Even pets get the back-to-school blues

Even pets get the back-to-school blues

Summer is unofficially over and school hallways are bustling with activities. Here's a guide your clients can use to help their pets adjust.
source-image
Sep 12, 2011
By dvm360.com staff

Parents may be rejoicing the start of school, but some pets may be feeling a little left out. Take some time this fall to educate clients about how to keep their pets happy as the children head back to school. According to the Southeast Area Animal Control Authority, many behaviors can signal a pet’s anxiety or sadness because of a shift from a summer to a school schedule. These behaviors may include:

> Excessive pacing, barking or meowing
> Urinating or defecating in the home or in unapproved areas
> Escape attempts
> Destruction of furniture or toys
> Unusual chewing, digging or other frantic behavior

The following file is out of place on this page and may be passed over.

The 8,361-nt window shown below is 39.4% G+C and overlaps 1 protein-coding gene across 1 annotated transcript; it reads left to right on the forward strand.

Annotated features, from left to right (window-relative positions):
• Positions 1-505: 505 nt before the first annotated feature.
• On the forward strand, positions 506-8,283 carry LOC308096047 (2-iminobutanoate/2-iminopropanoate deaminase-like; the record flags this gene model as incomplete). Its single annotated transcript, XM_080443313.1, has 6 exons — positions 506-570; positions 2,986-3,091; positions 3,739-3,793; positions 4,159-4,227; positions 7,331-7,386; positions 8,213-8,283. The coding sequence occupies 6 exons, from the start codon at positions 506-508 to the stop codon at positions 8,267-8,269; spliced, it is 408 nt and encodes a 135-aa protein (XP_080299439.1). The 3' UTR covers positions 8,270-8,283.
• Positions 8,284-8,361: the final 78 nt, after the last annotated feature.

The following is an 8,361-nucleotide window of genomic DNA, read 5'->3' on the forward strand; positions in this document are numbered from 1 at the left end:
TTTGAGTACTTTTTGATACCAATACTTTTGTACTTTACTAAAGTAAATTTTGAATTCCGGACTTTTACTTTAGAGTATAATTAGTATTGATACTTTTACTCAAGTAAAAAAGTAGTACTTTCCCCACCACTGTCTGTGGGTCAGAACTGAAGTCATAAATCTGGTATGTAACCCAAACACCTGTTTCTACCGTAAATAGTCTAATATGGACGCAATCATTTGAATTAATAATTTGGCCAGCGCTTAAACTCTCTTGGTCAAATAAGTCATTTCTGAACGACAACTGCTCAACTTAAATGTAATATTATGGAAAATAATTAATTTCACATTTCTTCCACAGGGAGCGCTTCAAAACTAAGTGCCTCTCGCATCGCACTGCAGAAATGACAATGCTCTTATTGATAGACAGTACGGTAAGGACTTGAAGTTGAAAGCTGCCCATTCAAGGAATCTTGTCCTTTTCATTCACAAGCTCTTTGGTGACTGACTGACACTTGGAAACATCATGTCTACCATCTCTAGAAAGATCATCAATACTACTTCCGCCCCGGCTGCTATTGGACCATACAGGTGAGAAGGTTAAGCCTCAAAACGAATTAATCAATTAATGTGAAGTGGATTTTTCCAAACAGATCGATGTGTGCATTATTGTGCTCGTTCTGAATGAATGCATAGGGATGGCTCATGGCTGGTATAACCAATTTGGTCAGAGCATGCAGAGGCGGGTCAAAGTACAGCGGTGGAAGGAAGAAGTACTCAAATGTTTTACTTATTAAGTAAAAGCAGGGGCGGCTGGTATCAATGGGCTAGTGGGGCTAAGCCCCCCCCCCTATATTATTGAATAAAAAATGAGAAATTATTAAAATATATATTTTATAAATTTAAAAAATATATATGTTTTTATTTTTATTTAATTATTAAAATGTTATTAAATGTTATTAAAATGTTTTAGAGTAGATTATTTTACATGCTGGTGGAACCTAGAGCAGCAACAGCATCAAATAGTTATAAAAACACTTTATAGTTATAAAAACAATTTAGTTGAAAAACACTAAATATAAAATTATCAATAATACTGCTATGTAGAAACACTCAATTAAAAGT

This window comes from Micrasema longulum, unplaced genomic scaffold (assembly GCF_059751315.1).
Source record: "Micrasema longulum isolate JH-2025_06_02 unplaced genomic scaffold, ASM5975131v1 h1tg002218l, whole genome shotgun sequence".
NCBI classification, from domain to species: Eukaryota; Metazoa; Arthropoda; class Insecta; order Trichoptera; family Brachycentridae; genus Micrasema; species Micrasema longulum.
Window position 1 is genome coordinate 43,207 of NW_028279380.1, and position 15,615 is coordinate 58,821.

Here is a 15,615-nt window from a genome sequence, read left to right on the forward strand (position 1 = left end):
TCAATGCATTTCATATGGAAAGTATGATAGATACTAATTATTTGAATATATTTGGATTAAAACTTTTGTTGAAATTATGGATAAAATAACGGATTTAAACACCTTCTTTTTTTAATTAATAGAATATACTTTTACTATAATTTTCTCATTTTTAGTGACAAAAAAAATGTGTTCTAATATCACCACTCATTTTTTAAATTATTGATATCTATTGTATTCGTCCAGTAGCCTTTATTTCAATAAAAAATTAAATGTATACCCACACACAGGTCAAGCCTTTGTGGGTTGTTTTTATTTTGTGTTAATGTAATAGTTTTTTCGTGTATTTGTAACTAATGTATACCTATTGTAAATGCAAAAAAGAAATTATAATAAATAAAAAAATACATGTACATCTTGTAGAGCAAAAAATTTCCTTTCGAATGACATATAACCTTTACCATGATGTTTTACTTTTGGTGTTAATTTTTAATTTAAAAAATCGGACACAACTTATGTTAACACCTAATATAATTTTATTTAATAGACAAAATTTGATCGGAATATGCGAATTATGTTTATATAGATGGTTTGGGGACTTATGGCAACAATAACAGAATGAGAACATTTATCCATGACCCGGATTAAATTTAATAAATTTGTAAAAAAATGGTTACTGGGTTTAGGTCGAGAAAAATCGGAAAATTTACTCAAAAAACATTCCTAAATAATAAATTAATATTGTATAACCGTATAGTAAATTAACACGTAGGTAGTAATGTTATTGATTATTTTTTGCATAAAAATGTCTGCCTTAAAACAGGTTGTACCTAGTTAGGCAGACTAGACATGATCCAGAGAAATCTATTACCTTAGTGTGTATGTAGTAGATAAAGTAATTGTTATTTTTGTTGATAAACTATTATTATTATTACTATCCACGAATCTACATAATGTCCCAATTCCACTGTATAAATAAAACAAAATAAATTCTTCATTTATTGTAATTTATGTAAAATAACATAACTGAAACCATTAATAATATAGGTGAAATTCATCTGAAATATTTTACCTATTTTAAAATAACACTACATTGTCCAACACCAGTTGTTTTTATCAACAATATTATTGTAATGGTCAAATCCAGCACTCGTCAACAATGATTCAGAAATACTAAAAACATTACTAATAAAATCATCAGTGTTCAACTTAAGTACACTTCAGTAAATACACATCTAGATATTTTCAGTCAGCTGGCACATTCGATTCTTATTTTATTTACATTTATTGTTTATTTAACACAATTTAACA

Clients who notice these behaviors in their pets should take specific measures to address them. Suggest these strategies:

> Introduce short separations to help the pet become accustomed to the upcoming schedule change.
> Foster the pet’s independence by helping it play alone with toys and engage in activities.
> When the pet is alone, leave it an interactive toy via a food dispenser, such as a Kong.
> Do not punish or scold the pet for unusual behavior during the adjustment period. The behavior could be rooted in fear, and punishment could exacerbate that insecurity.

If the behavior does not improve, encourage the client to set up a follow up appointment with your clinic.

Hot topics on dvm360

Blog: Election results pose obstacles for veterinary prescription law

Flip in U.S. Senate's majority may slow progress of Fairness to Pet Owners Act.

7 steps to a better relationship between veterinarians and rescue groups

A DVM in the city shares his advice to veterinary practices for working with rescues.

The war between shelters, veterinarians needs to end

Despite practitioners’ legitimate gripes, they’re hurting themselves.

Making it work: Cavanaugh Pet Hospital dedicates itself to a positive, productive shelter relationship

Watch "Moustakas" benefit from Cavanaugh Pet Hospital's partnership with Furry Kids Refuge.

Ebola-exposed dog's first test for the virus is negative

Bentley will continue to be treated with an abundance of caution for the remainder of his quarantine, while his owner has been declared 'virus-free.'